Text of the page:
Phone Calls Offering Free Cruises May be Worth $900

A lawsuit titled Charvat v. Carnival et. al. claims that Norwegian Cruise Lines, Royal Caribbean Cruise Lines and Carnival Cruise Lines gave Resort Marketing Group permission to make recorded “robocalls” offering free cruises. These calls, made between July 2009 and March 2014, violated the TCPA (Telephone Consumer Protection Act). This law places restrictions on telemarketers.

The settlement sets up a fund to pay people who received the calls during the specific time period of July 2009 and March 2014. Each call could be worth $300. The maximum that can be claimed per phone number is $900. You can check your phone number to confirm you are a member of the class and file a claim at https://www.rmgtcpasettlement.com/Home.aspx. The “File A Claim” button takes you to a page that lets you input your phone number to see if your number is listed as one that was affected. There is also a button that lets you file your claim online, or you can print out the proper form and mail it in. The deadline to file claims is November 3, 2017. Any claim postmarked or received after the deadline may not receive any settlement funds, even if the phone number was listed by Resort Marketing Group as a number that was on the calling list. The site also gives information about what procedure to follow if someone with an affected number wants to be left out of the settlement and pursue other remedies on their own.

Possible claims like this are very important to mention when someone is considering filing for bankruptcy. When someone files for relief under the bankruptcy laws, there is a duty to disclose all assets of the applicant at the time the case is filed with the court. This duty covers things like cash a person has on the date the case is filed, shares of stock owned, vehicles owned, real estate they own anywhere in the world, and all the things we normally think of as our property. It also includes things that we may not think about every day, like the right to make a claim. The court considers the ability to make a claim against another entity an asset just like the cash in our pocket. This duty to disclose includes possible claims based on any event that happened prior to the case filing. This duty also includes claims that you find out about after your case is filed, but the event that created the claim happened before the case is filed. It is very important to remain in touch with your bankruptcy attorney, so new information like the type of claim mentioned above can be discussed and properly disclosed to the court. In most cases, the disclosure simply means sending additional information to the court in the form of an amendment to an already filed case and stating what law allows you to keep the proceeds from the claim whenever they come. Failing to disclose information like this to the court can result in the court taking whatever you were entitled to receive based on the claim, even if you could have protected it if you had just told the court about it.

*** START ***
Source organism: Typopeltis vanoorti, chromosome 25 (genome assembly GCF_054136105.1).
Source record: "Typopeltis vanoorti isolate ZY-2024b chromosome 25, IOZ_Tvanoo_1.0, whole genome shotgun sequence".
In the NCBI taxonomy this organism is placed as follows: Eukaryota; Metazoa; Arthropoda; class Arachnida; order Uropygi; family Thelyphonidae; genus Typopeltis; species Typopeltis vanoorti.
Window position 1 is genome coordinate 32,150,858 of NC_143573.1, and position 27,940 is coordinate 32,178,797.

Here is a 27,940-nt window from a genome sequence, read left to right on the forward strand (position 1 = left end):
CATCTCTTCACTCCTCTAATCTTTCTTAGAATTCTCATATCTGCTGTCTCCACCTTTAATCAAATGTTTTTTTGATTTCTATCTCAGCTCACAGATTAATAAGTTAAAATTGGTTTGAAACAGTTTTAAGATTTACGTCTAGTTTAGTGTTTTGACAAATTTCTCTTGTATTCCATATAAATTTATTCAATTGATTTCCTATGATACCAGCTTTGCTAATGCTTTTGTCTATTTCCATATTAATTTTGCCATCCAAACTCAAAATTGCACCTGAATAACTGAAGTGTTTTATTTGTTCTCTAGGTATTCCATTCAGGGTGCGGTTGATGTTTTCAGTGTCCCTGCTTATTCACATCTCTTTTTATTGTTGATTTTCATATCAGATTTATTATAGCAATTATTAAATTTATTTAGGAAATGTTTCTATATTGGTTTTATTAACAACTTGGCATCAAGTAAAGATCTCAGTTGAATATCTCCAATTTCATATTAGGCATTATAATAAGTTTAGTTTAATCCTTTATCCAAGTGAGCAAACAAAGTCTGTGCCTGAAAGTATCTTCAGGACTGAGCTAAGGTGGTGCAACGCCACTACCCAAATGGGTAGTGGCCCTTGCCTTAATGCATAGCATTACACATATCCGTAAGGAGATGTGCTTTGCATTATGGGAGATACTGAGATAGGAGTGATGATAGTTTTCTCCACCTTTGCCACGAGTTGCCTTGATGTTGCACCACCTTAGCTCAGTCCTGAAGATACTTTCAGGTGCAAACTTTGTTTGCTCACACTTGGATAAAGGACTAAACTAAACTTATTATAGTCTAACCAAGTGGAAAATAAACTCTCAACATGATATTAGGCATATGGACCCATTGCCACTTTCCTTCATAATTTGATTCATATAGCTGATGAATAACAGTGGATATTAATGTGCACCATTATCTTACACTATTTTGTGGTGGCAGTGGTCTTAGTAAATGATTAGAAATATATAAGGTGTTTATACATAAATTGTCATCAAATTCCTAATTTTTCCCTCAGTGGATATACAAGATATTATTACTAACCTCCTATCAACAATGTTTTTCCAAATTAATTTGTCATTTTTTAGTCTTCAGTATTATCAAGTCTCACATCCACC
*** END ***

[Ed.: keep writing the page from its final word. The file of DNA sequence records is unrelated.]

In summary, disclosure of this specific claim and all claims is necessary in a bankruptcy case; the consequences of the failure to disclose can be severe. Communication with your bankruptcy counsel is essential to making sure you don’t violate any rules by mistake and suffer these kinds of consequences.

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